Adding Fatigue Life to Cover Plate Endsby Simon Simon, (A.M.ASCE), Struct. Engr.; Sverdrup and Parcel and Assoc., Silver Spring, Md.,
Pedro Albrecht, (M.ASCE), Assoc. Prof.; Dept. of Civ. Engrg., Univ. of Maryland, College Park, Md. 20742,
Serial Information: Journal of the Structural Division, 1981, Vol. 107, Issue 5, Pg. 923-935
Document Type: Journal Paper
A parametric analysis was performed of simple-span and two-span continuous bridge girders with cover plates. The cover plates were either end-bolted or end-welded and ground, with available data suggesting a fatigue resistance corresponding to Category B and C, respectively. All results were compared with conventionally welded cover plates, with ends designed to Category E. End-bolted cover plates need not be extended beyond the theoretical cut-off point because fatigue does not control the design for any loading case. Stress ranges are lower than the fatigue limit, and girders up to 5 percent lighter. When the end weld is ground to a 1:3 taper, fatigue governs the cover plate length for over 2 million cycles, but not for 500,000 cycles. Girders weigh up to 3.7 percent less. The saving in the cost of cover plate material is equal to or greater than the added cost of end-bolting or end-grinding.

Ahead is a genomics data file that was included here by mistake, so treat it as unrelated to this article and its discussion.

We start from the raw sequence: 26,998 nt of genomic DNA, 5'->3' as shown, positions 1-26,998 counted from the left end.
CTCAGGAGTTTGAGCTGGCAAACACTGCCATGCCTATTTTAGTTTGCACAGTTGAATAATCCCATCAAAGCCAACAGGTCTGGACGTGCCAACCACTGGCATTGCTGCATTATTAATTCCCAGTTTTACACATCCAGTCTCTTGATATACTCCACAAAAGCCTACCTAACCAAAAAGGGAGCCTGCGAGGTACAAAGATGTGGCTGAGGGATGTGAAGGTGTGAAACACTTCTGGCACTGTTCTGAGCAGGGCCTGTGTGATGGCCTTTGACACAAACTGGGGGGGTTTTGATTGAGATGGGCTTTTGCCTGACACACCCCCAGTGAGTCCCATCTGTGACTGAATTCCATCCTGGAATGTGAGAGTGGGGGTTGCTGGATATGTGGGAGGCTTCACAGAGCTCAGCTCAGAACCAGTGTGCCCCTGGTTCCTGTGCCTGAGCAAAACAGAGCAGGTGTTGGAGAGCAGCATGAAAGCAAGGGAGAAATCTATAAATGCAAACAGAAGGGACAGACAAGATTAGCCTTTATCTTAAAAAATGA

Subject Headings: Plates | Lifeline systems | Fatigue life | Fatigue (material) | Girders | Continuous bridges | Girder bridges | Welding | Parameters (statistics) | Bridge tests
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